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Tate Modern (London, UK)





Tate Modern is a London art gallery that houses the many works of modern and contemporary artists of Great Britain and the rest of the world. It is one of the most popular art galleries in the world, attracting almost 5 million visitors each year. Britain’s national collections of the arts from the 1900s to the present day are kept in this museum.

Tate Modern facade

Location

The Tate Modern museum is located on Bankside in the London Borough of Southwark. It uses the building where the Bankside Power Station used to be. Unless there’s a special exhibition in its premises, the admission to the art galleries of Tate Modern is free. The museum opens from 10am to 6pm from Sunday to Thursday and 10am to 10pm on Fridays and Saturdays.

History

most notable of which is the Turner Bequest. To hold the new pieces, more art galleries have to be built. The Millbank building has seen seven major renovations from the time it opened.

By 1917, the museum became the official keeper of the national collection of British arts. In 1932, the museum formally changed its name to Tate Gallery. Not too long after, the museum further exp

Tate Modern is the home of the many modern artists of Britain. It opened to the public in 1897, starting out with a fairly small collection of British paintings. Right now, it has over 70,000 pieces under its custody. The conception of the museum, which delighted contemporary artists back then, began when British industrialist Henry Tate donated his art collection to the nation. At that time, the National Gallery has no space for it. That’s when idea of opening up new art galleries was considered.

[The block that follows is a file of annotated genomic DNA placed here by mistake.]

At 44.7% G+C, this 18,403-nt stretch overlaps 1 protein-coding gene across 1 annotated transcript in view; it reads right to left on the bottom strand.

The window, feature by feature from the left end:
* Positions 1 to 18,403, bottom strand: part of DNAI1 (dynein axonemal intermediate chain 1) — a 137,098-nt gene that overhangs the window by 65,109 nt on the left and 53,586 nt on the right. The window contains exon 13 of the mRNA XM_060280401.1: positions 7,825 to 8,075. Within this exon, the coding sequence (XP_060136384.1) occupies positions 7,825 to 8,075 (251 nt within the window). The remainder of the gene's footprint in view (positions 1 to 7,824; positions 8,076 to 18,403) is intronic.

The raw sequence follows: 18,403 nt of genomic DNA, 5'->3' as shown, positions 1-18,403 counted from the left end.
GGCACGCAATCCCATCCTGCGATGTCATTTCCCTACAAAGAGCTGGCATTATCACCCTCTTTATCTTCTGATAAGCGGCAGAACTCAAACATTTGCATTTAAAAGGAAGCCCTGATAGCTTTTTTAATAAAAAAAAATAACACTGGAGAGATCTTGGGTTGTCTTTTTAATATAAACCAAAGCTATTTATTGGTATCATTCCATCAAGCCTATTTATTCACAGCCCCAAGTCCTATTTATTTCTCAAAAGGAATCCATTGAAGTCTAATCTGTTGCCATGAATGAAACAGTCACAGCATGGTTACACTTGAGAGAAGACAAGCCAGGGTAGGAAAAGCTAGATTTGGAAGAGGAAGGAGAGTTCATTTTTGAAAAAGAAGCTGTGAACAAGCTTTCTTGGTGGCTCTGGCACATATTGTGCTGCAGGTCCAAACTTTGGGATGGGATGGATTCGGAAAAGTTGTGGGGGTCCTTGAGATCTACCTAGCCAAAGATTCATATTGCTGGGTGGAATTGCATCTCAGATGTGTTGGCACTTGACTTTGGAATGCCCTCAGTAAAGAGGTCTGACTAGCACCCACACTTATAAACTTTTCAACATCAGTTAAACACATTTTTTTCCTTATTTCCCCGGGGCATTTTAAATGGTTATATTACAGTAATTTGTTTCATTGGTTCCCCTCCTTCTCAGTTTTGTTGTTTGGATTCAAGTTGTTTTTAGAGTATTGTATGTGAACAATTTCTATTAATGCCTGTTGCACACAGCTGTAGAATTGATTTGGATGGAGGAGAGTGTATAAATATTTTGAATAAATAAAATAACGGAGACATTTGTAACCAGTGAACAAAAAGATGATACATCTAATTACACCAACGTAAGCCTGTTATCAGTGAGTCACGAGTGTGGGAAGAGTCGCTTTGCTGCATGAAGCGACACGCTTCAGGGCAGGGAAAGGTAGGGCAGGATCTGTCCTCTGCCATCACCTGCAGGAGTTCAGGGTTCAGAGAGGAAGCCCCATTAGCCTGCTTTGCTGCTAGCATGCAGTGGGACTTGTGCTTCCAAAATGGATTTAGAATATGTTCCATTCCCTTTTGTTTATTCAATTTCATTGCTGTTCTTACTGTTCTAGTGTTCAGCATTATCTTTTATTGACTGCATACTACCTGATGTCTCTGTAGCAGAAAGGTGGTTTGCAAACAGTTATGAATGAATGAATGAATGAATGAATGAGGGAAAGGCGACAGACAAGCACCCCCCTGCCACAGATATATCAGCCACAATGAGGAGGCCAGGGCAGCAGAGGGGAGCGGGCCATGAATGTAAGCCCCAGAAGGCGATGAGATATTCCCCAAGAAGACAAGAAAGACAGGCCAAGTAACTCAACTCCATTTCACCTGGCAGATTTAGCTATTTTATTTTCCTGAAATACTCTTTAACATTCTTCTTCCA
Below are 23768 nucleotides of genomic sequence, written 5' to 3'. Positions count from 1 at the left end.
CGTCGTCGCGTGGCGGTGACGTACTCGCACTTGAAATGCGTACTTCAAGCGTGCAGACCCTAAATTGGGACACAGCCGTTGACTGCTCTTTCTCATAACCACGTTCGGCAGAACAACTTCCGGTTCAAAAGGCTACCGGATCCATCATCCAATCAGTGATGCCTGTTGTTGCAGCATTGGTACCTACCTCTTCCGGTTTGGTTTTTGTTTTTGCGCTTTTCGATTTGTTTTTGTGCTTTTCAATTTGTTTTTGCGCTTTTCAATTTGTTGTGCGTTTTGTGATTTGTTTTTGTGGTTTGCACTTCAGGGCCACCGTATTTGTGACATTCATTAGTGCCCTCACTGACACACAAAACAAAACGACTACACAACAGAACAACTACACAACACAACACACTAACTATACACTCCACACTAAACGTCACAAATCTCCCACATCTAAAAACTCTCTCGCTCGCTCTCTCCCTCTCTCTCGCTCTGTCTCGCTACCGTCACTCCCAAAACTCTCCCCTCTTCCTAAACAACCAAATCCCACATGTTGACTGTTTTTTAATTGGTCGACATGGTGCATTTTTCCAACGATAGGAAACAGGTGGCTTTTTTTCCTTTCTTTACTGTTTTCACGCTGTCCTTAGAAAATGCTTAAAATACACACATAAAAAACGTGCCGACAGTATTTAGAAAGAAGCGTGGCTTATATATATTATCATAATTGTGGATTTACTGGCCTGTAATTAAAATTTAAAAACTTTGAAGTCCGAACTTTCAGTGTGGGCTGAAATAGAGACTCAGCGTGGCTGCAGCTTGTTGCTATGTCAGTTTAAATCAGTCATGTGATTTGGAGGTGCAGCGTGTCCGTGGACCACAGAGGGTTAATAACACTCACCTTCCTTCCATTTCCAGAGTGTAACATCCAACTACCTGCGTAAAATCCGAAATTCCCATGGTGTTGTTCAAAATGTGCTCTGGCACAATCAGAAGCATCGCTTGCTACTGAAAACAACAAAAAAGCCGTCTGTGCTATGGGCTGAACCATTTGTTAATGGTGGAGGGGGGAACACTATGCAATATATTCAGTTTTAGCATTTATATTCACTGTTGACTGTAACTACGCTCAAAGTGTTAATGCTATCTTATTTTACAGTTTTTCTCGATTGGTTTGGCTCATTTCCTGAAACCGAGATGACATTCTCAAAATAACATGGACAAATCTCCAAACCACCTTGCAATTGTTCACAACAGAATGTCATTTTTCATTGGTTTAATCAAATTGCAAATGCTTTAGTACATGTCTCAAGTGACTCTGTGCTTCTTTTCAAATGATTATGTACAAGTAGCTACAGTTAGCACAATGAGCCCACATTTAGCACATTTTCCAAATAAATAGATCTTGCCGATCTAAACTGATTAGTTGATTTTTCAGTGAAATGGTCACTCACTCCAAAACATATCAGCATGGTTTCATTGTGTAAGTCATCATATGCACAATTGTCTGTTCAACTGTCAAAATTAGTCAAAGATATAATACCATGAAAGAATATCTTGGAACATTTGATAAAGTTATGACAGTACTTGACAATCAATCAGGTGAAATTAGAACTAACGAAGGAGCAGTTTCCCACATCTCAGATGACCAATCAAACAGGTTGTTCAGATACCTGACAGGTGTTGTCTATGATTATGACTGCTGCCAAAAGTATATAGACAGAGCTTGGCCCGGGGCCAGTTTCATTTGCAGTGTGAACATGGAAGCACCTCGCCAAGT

The chosen location for the Henry Tate collection was the site of the former Millbank Penitentiary. Reconstructed to become a museum, it opened in 1897 showcasing over 245 artworks. The pieces on display dated from 1790, all the way to the present works of British modern artists. The museum was initially called the National Gallery of British Art. The influx of art donations to the museum further increased, the anded into four art galleries such as the Tate Modern, Tate Britain, Tate Liverpool, and Tate St Ives.

Main Exhibitions

The main exhibitions at the Tate Modern museum are categorized as ‘Poetry and Dream’, a room dedicated to Surrealism; ‘Structure and Clarity’, one of the art galleries dedicated to abstract art collections; ‘Transformed Visions’, which is another spot for contemporary artists focusing on Abstract Impressionism; ‘Energy and Process’, where modern artists exhibit their reverence to Arte Povera; and ‘Setting the Scene’, where installations of fictional or theatrical themes were displayed.

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Main Artists

Tate Modern served as the home of Britain’s modern and contemporary artists then and now. Its ever-expanding collection includes the works of major British artists such as Sir John Everett Millais, John William Waterhouse, Joseph Mallord William Turner, and Francis Bacon, among others. However, the museum also features the works of modern artists from different nations such as Pablo Picasso, Salvador Dali, Henri Matisse, Andy Warhol, and Marcel Duchamp.

Seated Figure 1961 by Francis Bacon 1909-1992

Main Artworks

The major paintings by the famous contemporary artists displayed at the Tate Modern museum arePablo Picasso’s ‘Figure dans un Fauteuil’, Francis Bacon’s ‘Seated Figure’, Henri Matisse’s, and J.M.W. Turner’s ‘Snow Storm’, among others.

Reclining Nude II 1927 by Henri Matisse 1869-1954

Pablo Picasso Figure dans un Fauteuil











Related links:

http://www.tate.org.uk/about/who-we-are/history-of-tate

http://en.wikipedia.org/wiki/Tate_Modern#Current_collection_exhibitions